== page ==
Al Shabab has a track record in Africa—no reason they won't try the same thing in US
The headlines in the days since a Somali terrorist group threatened to attack shopping malls in the west pretty much agreed: "No credible threat to shoppers."
Stephen C. Coughlin is not so quick to write off the threat.
Coughlin has been studying terrorism for years. An attorney, decorated intelligence officer and noted specialist on Islamic law, ideology and associated issues as they relate to terrorism and subversion, he worked for the Joint Chiefs of Staff beginning in 2001. As a Major in the United States Army (res.), Coughlin was later assigned to USCENTCOM where he served in both an intelligence and strategic communications/information operations role. He has since retired from the Reserves.
He is a Senior Fellow at the Center for Security Policy, which is publishing his book Catastrophic Failure: Blindfolding America in the Face of Jihad next month.
He spoke with Aleteia about ongoing threats to the homeland in the age of ISIS.
What do you think of the threat to malls in the US and other western countries? Is it serious?
It was al Shabab that bombed that mall the Westgate Mall in Nairobi, Kenya. I think we are aware that we have people in places like Minnesota, where they have large Somali populations, that there’s a contingent of al Shabab there. What happens when their budget doesn’t allow them to go to Africa to shoot people in a mall and they still want to kill somebody? Well, they have malls right here. I’m being a little glib, but I think al Shabab functions in the jihadi space as groups like al Qaeda do in the Arab world. You can make the argument that they’re associated at some level.
I think we can identify a series of events that are starting to materialize that make terrorism in this country more probable than not this year.
This is the 10th year of the 10-year [Programme of Action to make defaming Islam a punishable crime]. I don’t think it’s an accident that within the first week of the 10th year we saw Charlie Hebdo, which had to do with the cartoons they first protested in 2006. Then you saw the killings in Copenhagen, and they also had to do with defamation of the Prophet of Islam. I think what we’re going to see is that this narrative ratchets up this year and there’s going to be some pressure for that to happen. This is the year, I think, we’re going to see groups like ISIS go on the offensive; this is the year when, if we ratchet up our attacks on ISIS over there, we’re going to find out that they’re going to open up a front here.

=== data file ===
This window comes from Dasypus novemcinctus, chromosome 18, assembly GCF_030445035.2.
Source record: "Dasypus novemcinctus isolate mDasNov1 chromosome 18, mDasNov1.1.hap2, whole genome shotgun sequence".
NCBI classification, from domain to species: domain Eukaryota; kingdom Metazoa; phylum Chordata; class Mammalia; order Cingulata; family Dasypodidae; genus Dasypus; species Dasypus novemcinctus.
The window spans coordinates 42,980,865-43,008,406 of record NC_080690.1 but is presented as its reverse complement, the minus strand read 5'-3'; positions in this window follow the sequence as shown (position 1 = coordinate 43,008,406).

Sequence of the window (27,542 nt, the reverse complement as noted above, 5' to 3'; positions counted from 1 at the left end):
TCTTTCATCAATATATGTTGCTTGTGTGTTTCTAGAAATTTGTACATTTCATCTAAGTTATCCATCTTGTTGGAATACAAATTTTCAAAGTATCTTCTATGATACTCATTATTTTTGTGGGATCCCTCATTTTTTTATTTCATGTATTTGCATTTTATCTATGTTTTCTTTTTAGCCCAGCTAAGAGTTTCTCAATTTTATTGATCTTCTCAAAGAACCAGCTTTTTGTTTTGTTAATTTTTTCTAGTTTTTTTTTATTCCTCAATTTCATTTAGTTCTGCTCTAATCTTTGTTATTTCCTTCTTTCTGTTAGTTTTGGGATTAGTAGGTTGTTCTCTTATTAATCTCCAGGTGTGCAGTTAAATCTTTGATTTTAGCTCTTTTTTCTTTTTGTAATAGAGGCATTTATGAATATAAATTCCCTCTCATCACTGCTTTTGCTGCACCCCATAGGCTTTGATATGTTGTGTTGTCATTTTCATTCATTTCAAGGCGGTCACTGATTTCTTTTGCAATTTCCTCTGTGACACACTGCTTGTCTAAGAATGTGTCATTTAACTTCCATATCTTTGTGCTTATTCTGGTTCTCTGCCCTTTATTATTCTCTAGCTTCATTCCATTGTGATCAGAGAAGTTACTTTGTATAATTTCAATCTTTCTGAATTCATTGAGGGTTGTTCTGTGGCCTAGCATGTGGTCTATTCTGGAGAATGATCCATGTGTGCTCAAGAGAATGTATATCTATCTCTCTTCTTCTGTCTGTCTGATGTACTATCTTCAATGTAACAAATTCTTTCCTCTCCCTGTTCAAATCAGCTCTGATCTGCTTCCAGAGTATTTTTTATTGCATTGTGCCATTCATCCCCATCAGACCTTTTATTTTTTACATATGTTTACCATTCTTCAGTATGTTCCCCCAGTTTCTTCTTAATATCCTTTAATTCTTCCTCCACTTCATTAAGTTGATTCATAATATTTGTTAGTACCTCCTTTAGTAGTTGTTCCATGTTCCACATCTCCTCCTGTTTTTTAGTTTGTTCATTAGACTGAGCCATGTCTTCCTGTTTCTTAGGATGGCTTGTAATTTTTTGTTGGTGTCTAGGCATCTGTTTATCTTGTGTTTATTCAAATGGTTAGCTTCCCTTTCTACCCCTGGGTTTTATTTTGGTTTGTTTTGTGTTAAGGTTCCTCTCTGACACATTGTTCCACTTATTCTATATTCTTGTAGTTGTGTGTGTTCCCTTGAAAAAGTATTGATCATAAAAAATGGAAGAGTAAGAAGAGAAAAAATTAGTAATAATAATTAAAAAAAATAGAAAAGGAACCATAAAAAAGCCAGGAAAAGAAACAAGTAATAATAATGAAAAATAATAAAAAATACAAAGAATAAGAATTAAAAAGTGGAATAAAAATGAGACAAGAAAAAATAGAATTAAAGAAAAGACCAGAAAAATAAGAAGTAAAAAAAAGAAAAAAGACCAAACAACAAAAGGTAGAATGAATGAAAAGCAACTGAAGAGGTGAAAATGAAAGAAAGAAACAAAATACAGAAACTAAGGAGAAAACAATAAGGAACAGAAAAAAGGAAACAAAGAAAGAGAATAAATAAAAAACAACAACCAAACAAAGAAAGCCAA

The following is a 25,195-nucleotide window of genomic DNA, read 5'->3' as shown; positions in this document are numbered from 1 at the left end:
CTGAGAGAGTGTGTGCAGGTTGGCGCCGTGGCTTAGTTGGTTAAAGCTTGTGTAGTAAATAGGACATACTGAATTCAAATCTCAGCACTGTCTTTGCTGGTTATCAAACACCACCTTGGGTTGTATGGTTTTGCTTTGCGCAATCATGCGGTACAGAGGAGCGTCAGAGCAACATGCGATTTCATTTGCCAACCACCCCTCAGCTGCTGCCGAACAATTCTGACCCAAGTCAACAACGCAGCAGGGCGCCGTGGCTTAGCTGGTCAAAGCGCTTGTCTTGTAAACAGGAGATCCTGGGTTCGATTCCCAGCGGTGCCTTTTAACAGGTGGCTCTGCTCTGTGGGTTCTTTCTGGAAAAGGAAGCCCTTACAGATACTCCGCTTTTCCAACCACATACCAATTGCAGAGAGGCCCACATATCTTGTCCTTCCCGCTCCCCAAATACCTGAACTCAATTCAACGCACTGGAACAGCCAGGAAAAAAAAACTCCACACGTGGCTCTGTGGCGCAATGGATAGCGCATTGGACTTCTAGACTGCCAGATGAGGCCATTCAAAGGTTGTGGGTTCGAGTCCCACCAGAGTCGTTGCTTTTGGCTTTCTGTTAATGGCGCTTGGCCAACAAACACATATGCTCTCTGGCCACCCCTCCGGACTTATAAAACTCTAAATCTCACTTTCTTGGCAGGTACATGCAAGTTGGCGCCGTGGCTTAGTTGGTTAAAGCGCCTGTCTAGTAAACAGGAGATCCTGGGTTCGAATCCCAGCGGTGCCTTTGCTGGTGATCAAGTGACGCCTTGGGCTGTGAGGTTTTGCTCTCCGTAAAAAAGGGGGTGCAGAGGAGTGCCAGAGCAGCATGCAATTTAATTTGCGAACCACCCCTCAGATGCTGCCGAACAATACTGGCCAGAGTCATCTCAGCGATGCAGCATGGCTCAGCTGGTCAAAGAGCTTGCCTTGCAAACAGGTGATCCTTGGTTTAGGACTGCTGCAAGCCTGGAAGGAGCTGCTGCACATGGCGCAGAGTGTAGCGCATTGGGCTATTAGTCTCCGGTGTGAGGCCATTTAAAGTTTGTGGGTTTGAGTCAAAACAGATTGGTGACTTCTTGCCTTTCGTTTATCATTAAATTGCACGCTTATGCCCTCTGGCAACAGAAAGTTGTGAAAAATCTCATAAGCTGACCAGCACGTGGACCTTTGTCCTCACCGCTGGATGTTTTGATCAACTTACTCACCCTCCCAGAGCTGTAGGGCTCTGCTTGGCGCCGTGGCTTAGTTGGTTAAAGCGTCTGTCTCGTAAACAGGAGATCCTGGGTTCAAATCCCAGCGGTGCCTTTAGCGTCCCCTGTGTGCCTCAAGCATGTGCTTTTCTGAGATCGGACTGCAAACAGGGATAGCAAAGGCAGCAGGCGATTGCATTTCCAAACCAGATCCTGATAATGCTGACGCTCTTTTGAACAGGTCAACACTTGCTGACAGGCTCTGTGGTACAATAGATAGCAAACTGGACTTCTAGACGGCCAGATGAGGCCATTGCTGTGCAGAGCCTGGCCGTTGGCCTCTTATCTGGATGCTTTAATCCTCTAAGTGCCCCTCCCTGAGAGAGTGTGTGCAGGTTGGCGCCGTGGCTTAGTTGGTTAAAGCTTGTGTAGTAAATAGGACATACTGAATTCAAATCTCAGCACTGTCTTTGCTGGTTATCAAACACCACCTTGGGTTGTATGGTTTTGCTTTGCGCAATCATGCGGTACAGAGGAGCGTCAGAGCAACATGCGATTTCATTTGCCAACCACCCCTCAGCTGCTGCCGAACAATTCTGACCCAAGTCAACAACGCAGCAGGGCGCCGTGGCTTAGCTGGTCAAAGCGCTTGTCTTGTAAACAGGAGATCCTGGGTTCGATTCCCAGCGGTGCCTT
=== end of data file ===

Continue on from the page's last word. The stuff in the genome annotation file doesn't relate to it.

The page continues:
What’s the chance that a group like al Shabab can pull something off—at a mall or elsewhere?
If they decide to act, I think it’s 100%. There are a lot of malls. One of the things I would point out is that at the end of the day al Nusra in Syria and ISIS in Syria and Iraq are al Qaeda. They come from them, they’re the more militant wing of them right now, but as long as they’re making gains, al Qaeda’s not going to do anything to stop them, and if they are successful they’ll all reconcile with one another.
Al Qaeda puts out Inspire magazine, and they’re talking about what targets they’d like to attack, with what types of weapons. So we’re on clear notice. All you have to do is go to Inspire magazine and see photos of what they’d like to attack. If you take a look at the first two months of this year, they went and executed people for not standing back in defaming Islam.
Are we looking at threats both from “lone wolves” and organized terrorist groups working within our country?
There’s no such thing as lone wolf terrorism. That’s the term we use to mask the real term, "individual jihahd."
An expert interviewed on Fox News felt that the video is merely a fundraising tool on the part of al Shabab.
Al Shabab doesn’t need to make videos just to advertise. … You have a terrorist group that openly advocates violence. They act according to what they say. And we should understand that when they say they’re targeting malls, they’ve hit malls in Africa, and people who discount that are underestimating the threat.
What kinds of things should people be on the lookout for?
How easy is it for someone to walk into a mall with a gun, or say to everybody, “Let’s meet at the east gate of the mall and everybody bring a gun and let’s just start shooting people up? I’m not saying that’s going to happen, but if the decision is made to execute then they’ll execute, and I just hope the FBI has people in those systems to catch it. If a terrorist organization says they’re going to strike we should assume that they mean it.
John Burger is news editor for Aleteia’s English edition.